Master swindler James Reavis devotes years to forging documents that will give him claim to the entire state of Arizona. He finds a young girl whom he believes is an orphan and hires a governess to educate her in the manner of the Spanish aristocracy. He invents deceased parents for her whose ancestry can be traced to a mythical Spanish nobleman. He then insinuates himself into a Spanish monastery for three years so he can access its biblioteca which carries the records of Spanish land grants. He later joins a gypsy band to have access to the library of a Spanish noblemen where he can alter duplicate documents. When everything is in place, he marries the now-grown young woman and puts in his claim as her husband as the Baron of Arizona.Written by
Gabe Taverney (firstname.lastname@example.org)
James Addison Reavis (1843-1914) was a real person who, as depicted in the movie, was found guilty of attempting to steal most of Arizona by forging land grant documents. He paid a fine of $5,000 and served two years in jail. See more »
Great performance from Price carries a pretty good film
Vincent Price, who I'm a fan of, and the interesting story The Baron of Arizona is based on were the main draws into watching. And while it is a case of the lead performance being better than the film, it is still pretty good and worth watching.
Some of the last act is not as good as the rest of the film, The Baron of Arizona does get draggy here and the writing goes rather soft and sentimentalised. The love scenes are clunkily written with more of a sense of unease than affection, Tina Pine's agreed faring worst. There are a couple(big emphasis on couple) of parts where the editing's sloppy, particularly in the otherwise quite suspenseful climax, and one does wish that there was more of Beulah Bondi, a great character actress whose talents are not put to full use due to little screen time.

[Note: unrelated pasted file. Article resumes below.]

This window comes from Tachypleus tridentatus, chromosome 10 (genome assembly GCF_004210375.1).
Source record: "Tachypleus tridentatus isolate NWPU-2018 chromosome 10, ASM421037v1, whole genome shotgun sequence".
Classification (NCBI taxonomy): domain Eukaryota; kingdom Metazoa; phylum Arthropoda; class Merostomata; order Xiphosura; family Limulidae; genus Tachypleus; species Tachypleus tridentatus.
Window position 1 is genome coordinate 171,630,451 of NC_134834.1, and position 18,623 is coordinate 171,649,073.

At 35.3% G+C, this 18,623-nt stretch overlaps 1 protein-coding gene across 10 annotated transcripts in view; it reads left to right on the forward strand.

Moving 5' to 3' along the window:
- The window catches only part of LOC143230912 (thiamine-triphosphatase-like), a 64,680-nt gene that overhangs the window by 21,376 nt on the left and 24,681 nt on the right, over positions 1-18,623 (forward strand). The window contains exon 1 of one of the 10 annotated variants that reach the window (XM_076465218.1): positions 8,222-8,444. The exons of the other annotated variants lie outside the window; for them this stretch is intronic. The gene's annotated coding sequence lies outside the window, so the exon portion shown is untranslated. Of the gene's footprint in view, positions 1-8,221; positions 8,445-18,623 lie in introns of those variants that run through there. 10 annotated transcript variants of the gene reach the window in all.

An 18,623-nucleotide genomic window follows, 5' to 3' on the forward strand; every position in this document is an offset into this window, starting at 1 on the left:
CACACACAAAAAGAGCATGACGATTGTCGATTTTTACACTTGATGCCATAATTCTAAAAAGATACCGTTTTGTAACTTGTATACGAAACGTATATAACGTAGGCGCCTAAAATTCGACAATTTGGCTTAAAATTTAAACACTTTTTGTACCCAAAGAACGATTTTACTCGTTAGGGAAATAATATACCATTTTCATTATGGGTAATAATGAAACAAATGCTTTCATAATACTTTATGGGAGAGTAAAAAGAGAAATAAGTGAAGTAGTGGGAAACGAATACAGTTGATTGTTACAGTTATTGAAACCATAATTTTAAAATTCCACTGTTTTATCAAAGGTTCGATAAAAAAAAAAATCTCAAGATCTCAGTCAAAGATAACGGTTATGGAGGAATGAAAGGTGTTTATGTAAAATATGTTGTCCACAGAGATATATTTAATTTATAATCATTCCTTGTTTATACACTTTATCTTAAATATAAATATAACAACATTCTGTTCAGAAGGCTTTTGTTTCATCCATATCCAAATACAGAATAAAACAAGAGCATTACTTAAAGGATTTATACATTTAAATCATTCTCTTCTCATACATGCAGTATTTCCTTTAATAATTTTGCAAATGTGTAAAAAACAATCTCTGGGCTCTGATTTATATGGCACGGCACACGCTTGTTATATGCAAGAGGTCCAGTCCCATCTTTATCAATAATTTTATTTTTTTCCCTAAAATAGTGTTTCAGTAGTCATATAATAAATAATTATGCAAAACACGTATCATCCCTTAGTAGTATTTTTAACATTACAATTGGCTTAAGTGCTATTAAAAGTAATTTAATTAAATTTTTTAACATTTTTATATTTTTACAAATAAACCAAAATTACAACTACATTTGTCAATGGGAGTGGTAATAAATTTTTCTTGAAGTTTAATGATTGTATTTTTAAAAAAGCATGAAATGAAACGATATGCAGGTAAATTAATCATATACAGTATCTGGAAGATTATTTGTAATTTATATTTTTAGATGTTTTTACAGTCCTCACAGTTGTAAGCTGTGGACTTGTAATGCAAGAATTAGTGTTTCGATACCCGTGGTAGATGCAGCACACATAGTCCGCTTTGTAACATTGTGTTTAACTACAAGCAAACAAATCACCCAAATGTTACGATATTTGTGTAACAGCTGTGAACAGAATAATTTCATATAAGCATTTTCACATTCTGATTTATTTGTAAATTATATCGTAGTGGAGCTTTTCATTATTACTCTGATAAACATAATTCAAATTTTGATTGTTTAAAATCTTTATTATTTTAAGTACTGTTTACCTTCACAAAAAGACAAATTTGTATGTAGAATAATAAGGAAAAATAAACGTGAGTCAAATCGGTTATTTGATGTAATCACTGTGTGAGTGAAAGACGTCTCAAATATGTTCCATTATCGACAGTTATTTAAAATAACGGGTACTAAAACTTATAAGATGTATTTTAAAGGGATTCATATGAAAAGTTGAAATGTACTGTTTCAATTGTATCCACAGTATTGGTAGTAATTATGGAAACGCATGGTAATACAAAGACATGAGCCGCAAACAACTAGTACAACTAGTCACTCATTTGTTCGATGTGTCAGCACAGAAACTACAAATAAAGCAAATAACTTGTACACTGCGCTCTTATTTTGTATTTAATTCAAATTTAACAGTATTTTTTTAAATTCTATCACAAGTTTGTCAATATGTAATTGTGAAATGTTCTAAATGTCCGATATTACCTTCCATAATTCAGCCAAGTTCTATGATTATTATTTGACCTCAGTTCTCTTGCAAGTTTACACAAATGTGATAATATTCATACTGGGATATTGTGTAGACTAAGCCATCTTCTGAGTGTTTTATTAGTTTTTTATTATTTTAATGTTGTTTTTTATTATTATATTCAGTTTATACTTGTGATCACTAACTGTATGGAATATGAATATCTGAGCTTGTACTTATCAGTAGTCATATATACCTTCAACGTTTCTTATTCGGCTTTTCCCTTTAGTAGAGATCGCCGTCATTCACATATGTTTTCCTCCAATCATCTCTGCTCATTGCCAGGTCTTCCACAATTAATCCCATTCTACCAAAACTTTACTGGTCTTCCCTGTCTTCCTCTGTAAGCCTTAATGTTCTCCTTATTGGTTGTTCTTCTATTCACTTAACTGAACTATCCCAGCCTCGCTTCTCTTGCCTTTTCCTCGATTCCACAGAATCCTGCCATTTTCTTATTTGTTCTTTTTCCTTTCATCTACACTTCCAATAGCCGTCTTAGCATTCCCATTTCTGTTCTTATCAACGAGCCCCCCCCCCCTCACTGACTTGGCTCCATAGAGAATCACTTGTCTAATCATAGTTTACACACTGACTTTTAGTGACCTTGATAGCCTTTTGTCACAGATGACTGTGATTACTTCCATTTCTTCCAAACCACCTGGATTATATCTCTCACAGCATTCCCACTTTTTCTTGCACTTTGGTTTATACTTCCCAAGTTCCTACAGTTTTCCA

The Baron of Arizona is a good-looking film though, mostly well photographed and the sets are handsome, while the score is rousing and Sam Fuller's direction is wisely straightforward and always dependable. The film is well scripted in at least two thirds of the film, with a lot of detail without being too bogged down in it. The story is briskly paced and every bit as intriguing as the true story, with a number of scenes having genuine energy and tension. All the performances are solid enough but only one is great and that's from Vincent Price. It's not his best performance by all means but it was great to see him so subtle while always commanding, his character change coming across believably and movingly.
In conclusion, a pretty good film carried by a great lead performance. 7/10 Bethany Cox
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